Crofton weed is a rapid-spreading weed that is invasive in many areas along the eastern coast of Australia, particularly cleared land that is not grazed (such as public reserves). Crofton weed reduces the carrying capacity of grazing land and restricts movement of stock and machinery. It is unpalatable to cattle, and poisonous to horses. Biological control is believed to be the only viable option to reduce dense infestations of Crofton weed, particularly in areas of mainland Australia and Lord Howe Island that are difficult to access. Three biocontrol agents have been released to control Crofton weed:
1. Crofton weed rust fungus *Baeodromus eupatorii*
2. Crofton weed leaf-spot fungus *Passalora ageratinae*
3. Crofton weed gall fly *Procecidochares utilis*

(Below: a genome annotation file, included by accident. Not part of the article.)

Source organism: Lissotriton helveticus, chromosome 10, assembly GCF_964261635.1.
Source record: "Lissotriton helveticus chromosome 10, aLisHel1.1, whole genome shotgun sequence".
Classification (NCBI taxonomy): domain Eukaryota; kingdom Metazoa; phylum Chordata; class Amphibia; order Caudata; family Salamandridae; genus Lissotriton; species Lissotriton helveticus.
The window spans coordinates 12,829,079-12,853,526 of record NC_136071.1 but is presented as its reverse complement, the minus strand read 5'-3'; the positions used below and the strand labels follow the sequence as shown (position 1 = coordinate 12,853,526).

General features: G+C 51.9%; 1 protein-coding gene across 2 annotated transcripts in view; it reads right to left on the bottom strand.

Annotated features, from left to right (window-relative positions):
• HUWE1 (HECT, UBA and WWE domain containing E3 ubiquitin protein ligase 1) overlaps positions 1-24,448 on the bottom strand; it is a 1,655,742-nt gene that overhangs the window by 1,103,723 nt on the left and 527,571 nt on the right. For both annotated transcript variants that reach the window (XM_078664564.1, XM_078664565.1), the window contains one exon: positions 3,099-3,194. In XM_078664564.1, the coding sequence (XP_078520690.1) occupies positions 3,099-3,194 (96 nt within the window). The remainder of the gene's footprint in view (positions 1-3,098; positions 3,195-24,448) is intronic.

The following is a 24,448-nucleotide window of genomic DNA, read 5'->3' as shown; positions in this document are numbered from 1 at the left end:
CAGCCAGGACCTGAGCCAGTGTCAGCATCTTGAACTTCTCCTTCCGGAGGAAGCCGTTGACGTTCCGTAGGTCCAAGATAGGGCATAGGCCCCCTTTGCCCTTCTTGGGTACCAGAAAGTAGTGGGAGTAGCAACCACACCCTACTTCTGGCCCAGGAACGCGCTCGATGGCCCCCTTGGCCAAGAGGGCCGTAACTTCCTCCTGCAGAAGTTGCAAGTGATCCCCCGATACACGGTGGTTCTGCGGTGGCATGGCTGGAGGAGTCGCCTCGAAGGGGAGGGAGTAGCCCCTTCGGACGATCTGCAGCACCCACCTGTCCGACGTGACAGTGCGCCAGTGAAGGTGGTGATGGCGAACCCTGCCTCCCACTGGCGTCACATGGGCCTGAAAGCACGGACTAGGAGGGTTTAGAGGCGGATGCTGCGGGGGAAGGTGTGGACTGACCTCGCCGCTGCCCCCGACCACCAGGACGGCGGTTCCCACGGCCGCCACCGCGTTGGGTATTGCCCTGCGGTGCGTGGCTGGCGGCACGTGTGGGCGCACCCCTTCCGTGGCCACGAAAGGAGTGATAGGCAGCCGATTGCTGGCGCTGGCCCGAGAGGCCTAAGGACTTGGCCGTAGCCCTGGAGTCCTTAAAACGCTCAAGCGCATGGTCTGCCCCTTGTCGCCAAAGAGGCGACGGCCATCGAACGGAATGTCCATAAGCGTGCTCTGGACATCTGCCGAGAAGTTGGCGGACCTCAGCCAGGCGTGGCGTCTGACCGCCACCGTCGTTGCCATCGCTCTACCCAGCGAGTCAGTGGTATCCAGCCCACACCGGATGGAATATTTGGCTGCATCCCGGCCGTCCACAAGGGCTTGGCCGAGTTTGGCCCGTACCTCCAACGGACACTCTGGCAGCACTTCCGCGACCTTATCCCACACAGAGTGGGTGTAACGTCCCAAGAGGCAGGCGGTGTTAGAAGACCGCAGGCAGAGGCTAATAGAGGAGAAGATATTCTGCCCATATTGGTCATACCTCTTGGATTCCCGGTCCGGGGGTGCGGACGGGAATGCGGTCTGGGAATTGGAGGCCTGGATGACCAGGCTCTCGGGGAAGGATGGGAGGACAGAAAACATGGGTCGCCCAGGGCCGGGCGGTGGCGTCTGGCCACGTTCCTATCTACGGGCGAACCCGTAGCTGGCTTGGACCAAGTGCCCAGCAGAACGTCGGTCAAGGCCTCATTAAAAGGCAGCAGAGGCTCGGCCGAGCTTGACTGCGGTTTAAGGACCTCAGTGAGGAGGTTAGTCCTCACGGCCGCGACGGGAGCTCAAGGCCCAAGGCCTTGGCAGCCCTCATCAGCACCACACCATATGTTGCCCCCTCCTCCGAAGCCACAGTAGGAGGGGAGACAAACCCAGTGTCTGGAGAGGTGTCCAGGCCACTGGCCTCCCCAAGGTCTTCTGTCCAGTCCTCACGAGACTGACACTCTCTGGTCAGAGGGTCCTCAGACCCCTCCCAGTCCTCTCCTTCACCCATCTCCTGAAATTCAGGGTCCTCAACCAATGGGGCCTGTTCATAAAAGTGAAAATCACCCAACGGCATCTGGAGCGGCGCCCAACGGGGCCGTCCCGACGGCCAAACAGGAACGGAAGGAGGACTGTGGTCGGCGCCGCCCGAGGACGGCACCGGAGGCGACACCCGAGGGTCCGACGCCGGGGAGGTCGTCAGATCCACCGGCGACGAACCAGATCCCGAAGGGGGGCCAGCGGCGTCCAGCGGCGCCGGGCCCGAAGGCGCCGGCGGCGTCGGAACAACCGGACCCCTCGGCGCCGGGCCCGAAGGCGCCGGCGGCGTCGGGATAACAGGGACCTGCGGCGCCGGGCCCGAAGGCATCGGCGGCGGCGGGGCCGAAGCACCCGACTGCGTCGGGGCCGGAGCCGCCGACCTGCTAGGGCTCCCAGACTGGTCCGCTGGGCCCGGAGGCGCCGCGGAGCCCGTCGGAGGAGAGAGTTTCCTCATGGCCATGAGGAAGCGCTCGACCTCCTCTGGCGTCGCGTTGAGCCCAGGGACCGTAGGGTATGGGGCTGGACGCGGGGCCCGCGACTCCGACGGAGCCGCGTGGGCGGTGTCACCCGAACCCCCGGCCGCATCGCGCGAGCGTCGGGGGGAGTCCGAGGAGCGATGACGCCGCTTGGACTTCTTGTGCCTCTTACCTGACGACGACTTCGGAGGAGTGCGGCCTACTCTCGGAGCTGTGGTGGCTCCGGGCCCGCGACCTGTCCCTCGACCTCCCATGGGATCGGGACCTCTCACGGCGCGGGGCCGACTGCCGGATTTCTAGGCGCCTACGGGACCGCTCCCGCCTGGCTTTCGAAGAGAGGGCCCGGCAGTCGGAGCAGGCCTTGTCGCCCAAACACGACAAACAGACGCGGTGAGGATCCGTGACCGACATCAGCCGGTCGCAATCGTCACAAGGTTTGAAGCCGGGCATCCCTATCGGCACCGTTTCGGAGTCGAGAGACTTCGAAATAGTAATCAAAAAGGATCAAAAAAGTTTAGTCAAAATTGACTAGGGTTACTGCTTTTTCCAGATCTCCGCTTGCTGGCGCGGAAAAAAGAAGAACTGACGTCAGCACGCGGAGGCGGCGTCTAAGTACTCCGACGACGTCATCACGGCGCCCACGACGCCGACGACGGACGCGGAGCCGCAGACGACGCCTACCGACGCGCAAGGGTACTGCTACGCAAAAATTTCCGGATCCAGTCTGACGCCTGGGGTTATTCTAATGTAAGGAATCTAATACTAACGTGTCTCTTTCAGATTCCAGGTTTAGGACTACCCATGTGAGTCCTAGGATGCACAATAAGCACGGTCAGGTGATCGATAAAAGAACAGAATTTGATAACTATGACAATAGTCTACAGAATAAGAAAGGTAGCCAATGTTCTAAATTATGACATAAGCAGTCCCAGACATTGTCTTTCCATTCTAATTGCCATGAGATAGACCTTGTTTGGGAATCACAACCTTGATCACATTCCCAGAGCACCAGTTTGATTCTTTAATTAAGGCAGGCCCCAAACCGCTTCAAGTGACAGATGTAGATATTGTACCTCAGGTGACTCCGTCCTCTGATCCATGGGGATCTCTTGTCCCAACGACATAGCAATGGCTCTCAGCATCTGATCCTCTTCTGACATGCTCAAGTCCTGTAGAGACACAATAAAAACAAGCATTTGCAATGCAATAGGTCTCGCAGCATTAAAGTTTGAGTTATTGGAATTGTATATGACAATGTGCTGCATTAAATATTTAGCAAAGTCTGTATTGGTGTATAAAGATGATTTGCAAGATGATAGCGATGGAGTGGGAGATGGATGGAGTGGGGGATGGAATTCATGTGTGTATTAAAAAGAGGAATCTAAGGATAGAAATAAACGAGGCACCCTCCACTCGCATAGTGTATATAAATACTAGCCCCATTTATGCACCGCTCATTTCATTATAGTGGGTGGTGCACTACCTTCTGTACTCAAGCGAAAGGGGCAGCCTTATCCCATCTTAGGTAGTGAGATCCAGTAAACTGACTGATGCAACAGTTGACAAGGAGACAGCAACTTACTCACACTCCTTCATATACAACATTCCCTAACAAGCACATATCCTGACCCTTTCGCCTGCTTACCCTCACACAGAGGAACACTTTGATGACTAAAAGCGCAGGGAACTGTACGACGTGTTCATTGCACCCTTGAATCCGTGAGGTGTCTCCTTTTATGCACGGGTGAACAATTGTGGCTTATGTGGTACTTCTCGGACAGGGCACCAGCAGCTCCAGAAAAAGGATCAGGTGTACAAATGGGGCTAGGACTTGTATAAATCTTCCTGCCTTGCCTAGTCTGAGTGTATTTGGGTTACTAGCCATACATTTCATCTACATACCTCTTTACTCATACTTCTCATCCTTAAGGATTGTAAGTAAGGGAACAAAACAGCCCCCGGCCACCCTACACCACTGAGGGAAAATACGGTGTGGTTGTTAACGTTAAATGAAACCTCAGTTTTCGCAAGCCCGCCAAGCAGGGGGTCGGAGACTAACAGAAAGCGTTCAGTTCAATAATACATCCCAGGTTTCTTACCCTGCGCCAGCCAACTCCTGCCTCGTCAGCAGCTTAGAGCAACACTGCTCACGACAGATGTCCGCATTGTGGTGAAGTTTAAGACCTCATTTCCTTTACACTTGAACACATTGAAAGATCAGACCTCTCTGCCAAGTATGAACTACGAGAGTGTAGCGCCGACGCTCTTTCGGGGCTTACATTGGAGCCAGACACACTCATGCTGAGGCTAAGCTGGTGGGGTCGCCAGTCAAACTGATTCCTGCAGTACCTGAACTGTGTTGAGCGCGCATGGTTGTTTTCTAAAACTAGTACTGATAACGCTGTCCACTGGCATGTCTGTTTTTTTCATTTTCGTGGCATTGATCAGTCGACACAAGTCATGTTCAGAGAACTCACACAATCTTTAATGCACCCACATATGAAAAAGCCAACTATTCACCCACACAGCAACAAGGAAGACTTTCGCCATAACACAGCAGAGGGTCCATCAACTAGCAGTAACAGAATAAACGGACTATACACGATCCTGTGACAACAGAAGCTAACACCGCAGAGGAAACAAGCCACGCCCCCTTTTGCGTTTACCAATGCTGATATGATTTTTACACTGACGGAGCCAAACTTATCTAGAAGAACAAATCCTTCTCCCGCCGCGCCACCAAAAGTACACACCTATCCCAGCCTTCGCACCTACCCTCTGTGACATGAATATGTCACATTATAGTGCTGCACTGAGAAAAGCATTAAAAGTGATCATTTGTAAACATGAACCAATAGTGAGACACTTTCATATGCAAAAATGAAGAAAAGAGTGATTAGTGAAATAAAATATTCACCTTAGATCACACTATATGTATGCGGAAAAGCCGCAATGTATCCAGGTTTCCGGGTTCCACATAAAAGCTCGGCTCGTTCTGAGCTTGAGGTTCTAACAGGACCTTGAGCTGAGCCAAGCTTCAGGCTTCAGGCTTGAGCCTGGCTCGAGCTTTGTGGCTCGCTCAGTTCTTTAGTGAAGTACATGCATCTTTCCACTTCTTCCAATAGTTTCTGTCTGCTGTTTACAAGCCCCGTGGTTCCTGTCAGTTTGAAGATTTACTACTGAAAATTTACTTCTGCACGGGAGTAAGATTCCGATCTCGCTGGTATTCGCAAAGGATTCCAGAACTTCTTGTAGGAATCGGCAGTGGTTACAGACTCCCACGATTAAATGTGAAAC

The combined effects of these three biocontrol agents are expected to reduce the growth and spread of the weed in Australia. The most recent agent, the rust fungus, was released in 2015 and 2016 at close to 250 sites in NSW and south-east Queensland. The rust fungus was confirmed as established at 59% of these sites within 6-12 months after releases. To enhance natural spread, community members may consider redistributing the rust fungus to sites where it is absent. Step-by-step guides (see the Resources tab) are available to facilitate releases of the rust fungus and to monitor release sites for establishment and impact of the rust. Once established in an area, rust spores are easily redistributed by wind to nearby Crofton weed infestations, facilitating the spread of this agent.
The CSIRO's [Crofton weed research](https://research.csiro.au/crofton-weed/) page provides further information on past research, or check the Blog page for updates on news and events.